Re: (IAAC) limiting magnitude
Get a copy of Roger Clark's "Visual Astronomy of the Deep Sky" (Cambridge)
which is out of print, but copies are still on the shelves of bookstores
and can be readily purchased at swap meets and borrowed from Astro Club
libraries. Also, Mel Bartles Web page has an article on limiting
Randy J. Rogers
> From: celsom-w <email@example.com>
> To: firstname.lastname@example.org
> Subject: Re: (IAAC) limiting magnitude
> Date: Monday, March 02, 1998 6:21 AM
> Hola Clouseau (The Pink Panther?):
> Clouseau@webtv.net wrote:
> > Hello everyone,
> > I am trying to find some informtion that may not exist. Is there a
> > publication that with a known limiting magnitude will tell you if an
> > object you are trying to observe will be bright enough to see? For
> > example, if you have a limiting magnitude of 6, is there a way to
> > determine if you can see a magnitude 12 object? I think someone once
> > told me of a book that had information in it that would let you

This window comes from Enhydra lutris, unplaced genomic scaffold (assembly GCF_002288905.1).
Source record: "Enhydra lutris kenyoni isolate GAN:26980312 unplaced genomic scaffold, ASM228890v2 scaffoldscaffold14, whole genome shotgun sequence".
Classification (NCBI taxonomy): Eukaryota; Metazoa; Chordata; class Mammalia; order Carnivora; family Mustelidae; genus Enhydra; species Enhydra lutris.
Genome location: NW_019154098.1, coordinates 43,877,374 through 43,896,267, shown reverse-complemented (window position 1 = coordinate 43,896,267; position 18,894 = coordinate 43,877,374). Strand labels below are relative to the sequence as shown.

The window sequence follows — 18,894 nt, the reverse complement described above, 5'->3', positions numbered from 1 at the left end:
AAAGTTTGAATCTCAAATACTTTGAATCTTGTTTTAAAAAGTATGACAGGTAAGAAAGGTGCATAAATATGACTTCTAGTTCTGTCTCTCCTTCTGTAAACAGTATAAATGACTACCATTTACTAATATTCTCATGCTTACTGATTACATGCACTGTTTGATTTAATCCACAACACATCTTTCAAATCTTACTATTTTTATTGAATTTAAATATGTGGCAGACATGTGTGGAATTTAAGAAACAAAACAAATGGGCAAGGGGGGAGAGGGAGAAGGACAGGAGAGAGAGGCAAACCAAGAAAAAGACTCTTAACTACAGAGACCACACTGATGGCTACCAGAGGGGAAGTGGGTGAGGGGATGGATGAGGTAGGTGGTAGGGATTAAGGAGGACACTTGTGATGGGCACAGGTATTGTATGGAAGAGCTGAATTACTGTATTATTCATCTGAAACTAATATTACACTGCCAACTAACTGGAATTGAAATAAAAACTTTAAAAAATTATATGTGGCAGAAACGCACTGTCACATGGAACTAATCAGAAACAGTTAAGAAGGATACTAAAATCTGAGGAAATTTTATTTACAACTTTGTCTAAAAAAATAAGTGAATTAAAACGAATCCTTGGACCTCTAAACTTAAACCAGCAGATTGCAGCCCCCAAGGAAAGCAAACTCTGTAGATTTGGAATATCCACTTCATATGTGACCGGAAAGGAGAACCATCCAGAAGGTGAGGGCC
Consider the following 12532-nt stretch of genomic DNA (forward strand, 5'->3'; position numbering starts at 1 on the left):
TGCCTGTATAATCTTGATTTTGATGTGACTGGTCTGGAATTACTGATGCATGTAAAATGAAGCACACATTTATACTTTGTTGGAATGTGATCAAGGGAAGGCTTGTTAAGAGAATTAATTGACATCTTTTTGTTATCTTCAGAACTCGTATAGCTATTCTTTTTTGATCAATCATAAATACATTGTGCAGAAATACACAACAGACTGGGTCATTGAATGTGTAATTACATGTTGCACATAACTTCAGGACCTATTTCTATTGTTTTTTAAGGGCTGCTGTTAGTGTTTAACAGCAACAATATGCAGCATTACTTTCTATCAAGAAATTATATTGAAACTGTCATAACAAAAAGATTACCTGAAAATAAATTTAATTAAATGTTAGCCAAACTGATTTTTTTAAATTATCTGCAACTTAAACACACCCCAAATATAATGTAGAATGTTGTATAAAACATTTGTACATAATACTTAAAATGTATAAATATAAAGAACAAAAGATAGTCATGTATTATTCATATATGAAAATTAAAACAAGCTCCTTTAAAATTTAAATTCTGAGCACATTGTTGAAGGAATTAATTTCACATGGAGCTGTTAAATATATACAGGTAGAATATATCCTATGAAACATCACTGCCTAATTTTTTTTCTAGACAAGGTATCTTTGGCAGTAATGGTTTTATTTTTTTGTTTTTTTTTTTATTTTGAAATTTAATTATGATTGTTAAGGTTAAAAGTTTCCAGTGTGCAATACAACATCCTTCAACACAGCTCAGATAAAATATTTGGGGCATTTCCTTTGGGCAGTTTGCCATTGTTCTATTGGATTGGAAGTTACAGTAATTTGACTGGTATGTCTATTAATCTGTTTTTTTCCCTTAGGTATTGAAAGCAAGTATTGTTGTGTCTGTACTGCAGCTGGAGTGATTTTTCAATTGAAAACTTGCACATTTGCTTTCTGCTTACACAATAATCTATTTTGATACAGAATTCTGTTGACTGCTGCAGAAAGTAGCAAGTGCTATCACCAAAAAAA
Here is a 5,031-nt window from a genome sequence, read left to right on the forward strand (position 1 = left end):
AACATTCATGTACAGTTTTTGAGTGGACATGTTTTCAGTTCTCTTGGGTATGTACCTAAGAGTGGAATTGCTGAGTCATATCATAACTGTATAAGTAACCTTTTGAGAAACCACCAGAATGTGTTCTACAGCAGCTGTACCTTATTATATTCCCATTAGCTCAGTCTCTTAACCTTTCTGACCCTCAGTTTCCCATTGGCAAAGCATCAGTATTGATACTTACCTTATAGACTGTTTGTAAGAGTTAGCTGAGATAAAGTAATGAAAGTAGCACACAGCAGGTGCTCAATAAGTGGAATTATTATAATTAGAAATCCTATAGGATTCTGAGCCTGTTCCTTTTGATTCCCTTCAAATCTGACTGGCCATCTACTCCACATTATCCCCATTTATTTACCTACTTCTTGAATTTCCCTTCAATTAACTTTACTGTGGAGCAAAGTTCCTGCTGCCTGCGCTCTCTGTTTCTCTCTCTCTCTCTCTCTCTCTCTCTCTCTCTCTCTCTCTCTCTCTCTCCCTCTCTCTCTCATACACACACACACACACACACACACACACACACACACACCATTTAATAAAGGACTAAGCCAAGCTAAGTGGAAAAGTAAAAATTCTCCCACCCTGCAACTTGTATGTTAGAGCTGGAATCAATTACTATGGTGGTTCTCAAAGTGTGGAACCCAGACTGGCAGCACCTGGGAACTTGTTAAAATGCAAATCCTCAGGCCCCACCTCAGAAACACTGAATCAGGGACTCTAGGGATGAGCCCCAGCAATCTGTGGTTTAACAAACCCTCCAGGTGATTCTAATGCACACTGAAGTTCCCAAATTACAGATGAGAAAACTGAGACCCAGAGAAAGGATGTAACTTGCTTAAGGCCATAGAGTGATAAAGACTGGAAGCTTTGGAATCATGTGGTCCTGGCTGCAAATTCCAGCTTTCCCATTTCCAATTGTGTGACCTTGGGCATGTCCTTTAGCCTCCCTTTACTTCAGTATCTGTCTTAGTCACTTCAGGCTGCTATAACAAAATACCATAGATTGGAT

> > determine that. Or, is there some type of formula you can work with
> > will let you know?
> > I know experience is the best teacher. But, right now, I feel like I'm
> > wasting a lot of time looking for things that are just too dim for my
> > sky conditions. The problem is that I don't know if the objects are too
> > dim or if I'm just not pointing the telescope at the exact right spot.
> > Can anyone help me on this one?
> I think this is a personal experience. With my 60 mm refractor, I can
> reach mag 8-9 when in Lima, with limiting magnitude (LM) of 3-4. When LM
> is 5-6, I can see 9.5 stars easily and 10-10.5 hardly. At LM 6-7 I can
> more easily see 10.5 stars, depending on the state of the atmosphere. Of
> course, you can see nebulas or objects of mag. 11 only with averted
> vision and after a long time at the eyepiece. But the same night, at the
> same time, I can see better than my friends when the eyepiece field is
> empty of bright objects, but is difficult for me if any brighter star is
> on the area. This is why I try to see the objects moving the field so
> the brighter objects are outside the area. Even in the clearest skies,
> it is difficult for me to see objects in the 11-12 mag. range, using
> this refractor. I am sure that this is very easy in a 6 or 8".
> Celso Montalvo
> ELECONT INGENIERIA S. A.
> 12o S; 77o W.